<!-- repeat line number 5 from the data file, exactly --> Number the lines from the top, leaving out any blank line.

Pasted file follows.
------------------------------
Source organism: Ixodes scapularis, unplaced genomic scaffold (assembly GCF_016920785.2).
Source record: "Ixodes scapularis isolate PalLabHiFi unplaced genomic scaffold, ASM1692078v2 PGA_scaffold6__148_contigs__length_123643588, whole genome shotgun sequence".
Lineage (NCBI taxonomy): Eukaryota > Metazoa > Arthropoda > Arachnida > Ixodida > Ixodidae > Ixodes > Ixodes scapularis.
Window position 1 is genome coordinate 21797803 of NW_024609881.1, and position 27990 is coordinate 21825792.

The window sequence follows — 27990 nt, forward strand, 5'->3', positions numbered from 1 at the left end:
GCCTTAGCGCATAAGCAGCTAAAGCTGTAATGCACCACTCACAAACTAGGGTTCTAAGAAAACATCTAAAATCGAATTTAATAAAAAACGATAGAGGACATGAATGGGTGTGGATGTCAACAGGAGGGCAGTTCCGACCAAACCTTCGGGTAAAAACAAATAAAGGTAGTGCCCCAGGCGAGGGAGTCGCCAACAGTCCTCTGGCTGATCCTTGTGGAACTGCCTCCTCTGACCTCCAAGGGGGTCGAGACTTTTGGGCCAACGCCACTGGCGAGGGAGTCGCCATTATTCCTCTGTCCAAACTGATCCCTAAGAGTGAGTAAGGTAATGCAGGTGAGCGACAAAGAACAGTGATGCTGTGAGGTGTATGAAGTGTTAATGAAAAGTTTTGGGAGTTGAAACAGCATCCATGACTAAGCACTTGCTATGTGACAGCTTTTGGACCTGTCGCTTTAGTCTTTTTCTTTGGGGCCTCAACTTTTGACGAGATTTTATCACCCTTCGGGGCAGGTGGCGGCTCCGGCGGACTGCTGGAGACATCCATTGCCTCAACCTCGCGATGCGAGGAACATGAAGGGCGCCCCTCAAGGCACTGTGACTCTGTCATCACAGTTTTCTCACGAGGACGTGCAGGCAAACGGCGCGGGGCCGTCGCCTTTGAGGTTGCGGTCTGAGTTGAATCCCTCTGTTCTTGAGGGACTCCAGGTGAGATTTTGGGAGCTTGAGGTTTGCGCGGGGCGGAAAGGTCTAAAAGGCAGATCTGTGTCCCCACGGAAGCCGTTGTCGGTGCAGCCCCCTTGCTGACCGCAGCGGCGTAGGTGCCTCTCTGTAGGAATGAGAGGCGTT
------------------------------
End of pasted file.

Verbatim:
The window sequence follows — 27990 nt, forward strand, 5'->3', positions numbered from 1 at the left end: